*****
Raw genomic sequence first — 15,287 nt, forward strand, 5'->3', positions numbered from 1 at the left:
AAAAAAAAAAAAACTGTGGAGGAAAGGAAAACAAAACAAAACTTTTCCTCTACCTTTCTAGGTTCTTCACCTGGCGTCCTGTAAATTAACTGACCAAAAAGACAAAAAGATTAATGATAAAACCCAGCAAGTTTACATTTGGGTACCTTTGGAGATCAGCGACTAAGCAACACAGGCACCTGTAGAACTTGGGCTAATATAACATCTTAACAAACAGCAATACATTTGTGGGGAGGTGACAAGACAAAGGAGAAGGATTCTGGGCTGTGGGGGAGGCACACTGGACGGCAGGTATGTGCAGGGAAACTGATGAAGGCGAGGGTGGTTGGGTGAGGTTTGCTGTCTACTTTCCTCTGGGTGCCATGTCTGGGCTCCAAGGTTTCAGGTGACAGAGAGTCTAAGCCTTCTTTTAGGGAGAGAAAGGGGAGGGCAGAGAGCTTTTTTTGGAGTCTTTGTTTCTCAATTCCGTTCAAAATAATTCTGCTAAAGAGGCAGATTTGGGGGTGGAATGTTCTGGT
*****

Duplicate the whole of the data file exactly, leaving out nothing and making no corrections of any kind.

Raw genomic sequence first — 15,287 nt, forward strand, 5'->3', positions numbered from 1 at the left:
AAAAAAAAAAAAACTGTGGAGGAAAGGAAAACAAAACAAAACTTTTCCTCTACCTTTCTAGGTTCTTCACCTGGCGTCCTGTAAATTAACTGACCAAAAAGACAAAAAGATTAATGATAAAACCCAGCAAGTTTACATTTGGGTACCTTTGGAGATCAGCGACTAAGCAACACAGGCACCTGTAGAACTTGGGCTAATATAACATCTTAACAAACAGCAATACATTTGTGGGGAGGTGACAAGACAAAGGAGAAGGATTCTGGGCTGTGGGGGAGGCACACTGGACGGCAGGTATGTGCAGGGAAACTGATGAAGGCGAGGGTGGTTGGGTGAGGTTTGCTGTCTACTTTCCTCTGGGTGCCATGTCTGGGCTCCAAGGTTTCAGGTGACAGAGAGTCTAAGCCTTCTTTTAGGGAGAGAAAGGGGAGGGCAGAGAGCTTTTTTTGGAGTCTTTGTTTCTCAATTCCGTTCAAAATAATTCTGCTAAAGAGGCAGATTTGGGGGTGGAATGTTCTGGT